“We can do anything!!!” My Love threw her arms up in the air as we stood, heads tilted back hard, gazing at the bright blue sky framed by the golden glow of freshly stained Douglas Fir beams. The crane had just left our construction site and the adrenaline was still pumping in our veins. Moments before I was scrambling on the catwalk while Laura was guiding the beams with her tagline. Now twelve 20 foot glulams were resting in their notches, spanning the second floor framing.
“Boy, I would like to live here!” a decade earlier, I was home to grab a quick sandwich for lunch one day in winter. The sun was bouncing off the gleaming golden hardwood floor in the sun-room as I walked through the foyer, past the oak banister trailing the wide staircase. I was working 80 hours a week in my business and only saw my house in the dark for six months of the year. It made financial sense to make money at Compu-Clone and pay others to cook my meals, clean my house and fix my car. But I was literally paying other people to live my life.
When I made the move to the west coast, I promised myself that this would end. After the chapter of caring for my mother in her Sunset Years came to a close, it was not long before My Love and I embarked on a new adventure together. We decided to build The Biggest Little House in Sidney once we realized that the fixer upper we just bought really was a tear down as advertised.
When people decide to build their dream home, it usually means that they choose an architect to prepare the plans, they hire a general contractor to organize the work, and they write the checks that make it all happen. Our story was different.
We spent six months designing our sanctuary. Building, plumbing and electrical code books at our side, we drew and redrew our design details. We recognized early that we only occupy one square meter at a time and that everything else is visual. To make a small house feel large, open and inviting we needed to focus our attention on sight lines and light lines. We learned about the three kinds of heat transfer and how to apply that knowledge to an external envelope design. We drew our detailed framing, plumbing and electrical plans using the shapes and forms on spreadsheets since it’s far easier to move a 2×6 on a screen than once it’s nailed into place. This attention to detail meant that we had already built our place once by the time we broke ground in the spring of 2007.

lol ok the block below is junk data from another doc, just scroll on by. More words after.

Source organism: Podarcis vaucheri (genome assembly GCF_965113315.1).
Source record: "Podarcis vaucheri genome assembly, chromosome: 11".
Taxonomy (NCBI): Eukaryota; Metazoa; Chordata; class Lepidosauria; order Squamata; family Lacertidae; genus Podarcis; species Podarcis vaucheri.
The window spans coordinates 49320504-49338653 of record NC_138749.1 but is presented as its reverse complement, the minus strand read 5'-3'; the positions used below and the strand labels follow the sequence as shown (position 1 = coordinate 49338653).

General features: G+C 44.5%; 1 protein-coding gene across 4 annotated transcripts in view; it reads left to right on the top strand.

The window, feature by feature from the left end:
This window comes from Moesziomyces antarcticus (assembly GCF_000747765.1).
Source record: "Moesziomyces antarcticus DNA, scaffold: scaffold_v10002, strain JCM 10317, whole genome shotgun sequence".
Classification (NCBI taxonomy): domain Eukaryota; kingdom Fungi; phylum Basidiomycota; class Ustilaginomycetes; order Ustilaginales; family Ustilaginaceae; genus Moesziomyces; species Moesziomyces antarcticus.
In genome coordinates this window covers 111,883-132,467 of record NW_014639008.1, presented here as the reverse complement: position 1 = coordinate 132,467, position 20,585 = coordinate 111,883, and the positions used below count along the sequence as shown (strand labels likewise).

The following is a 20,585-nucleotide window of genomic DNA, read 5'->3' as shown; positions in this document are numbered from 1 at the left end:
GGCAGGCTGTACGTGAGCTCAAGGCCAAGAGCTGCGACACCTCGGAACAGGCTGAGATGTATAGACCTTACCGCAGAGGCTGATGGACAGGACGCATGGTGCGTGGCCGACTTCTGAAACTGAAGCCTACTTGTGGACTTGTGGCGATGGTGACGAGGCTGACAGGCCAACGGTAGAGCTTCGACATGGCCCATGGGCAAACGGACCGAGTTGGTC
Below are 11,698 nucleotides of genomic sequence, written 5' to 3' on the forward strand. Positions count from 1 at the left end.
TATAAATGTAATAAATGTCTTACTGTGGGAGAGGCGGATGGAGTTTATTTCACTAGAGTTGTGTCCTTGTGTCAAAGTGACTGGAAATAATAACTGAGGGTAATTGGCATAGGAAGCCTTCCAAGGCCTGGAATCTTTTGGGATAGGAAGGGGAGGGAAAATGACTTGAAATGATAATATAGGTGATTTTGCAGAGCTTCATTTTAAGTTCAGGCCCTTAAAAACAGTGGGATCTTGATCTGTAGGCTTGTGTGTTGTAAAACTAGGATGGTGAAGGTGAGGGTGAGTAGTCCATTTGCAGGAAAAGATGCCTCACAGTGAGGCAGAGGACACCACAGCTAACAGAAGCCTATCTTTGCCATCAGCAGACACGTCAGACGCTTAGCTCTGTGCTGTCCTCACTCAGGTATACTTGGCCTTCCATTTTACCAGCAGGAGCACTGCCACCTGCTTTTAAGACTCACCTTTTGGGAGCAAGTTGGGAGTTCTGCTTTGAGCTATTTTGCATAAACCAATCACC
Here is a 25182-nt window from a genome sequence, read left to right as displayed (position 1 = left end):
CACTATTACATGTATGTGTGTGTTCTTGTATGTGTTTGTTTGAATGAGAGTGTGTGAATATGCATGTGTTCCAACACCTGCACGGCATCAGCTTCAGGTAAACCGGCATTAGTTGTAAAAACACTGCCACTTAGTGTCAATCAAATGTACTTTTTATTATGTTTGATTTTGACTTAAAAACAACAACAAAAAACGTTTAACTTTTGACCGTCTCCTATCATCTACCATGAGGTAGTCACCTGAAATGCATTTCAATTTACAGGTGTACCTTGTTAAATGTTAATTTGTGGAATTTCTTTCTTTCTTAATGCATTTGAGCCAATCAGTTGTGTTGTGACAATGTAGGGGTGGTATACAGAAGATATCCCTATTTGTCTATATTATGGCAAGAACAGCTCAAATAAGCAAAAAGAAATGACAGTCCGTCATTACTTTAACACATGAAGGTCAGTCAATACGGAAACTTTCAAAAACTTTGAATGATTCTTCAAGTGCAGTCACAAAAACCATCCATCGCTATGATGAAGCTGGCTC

From day one it was a joint labour of love. Laura learned how to drive the skid steer loader while I learned how to operate the excavator. Together we dug the hole for our foundation. Once the slab was poured, Laura assembled and mastered the chop saw while I became intimate with the compressor and nail gun. We proceeded beyond framing to roofing, sheathing, siding, plumbing and electrical work. Each time immersing ourselves in the climbing of the relevant learning curve and mastering enough of the trade skills to impress the inspectors: “A thing of beauty!”and “I wish contractors would pay this much attention to detail.” were common refrains.
That’s how our plans took shape right before our eyes. For five years we dedicated ourselves full time to this adventure, rolling out of bed into our overalls and embracing each new challenge that faced us, together. It was not only a time of intense learning and exploration but also a time to put into practice our deep conviction that “Love” is a verb. And so it was that on the roof decking, behind the drywall and under the floor covering the words “Love Manifest” would be boldly embedded in perpetuity.
Of course we documented this adventure. You can find pictures and a rough diary, as well as a link to our eco-renovations book, here: https://kandf.ca/tblhis.htm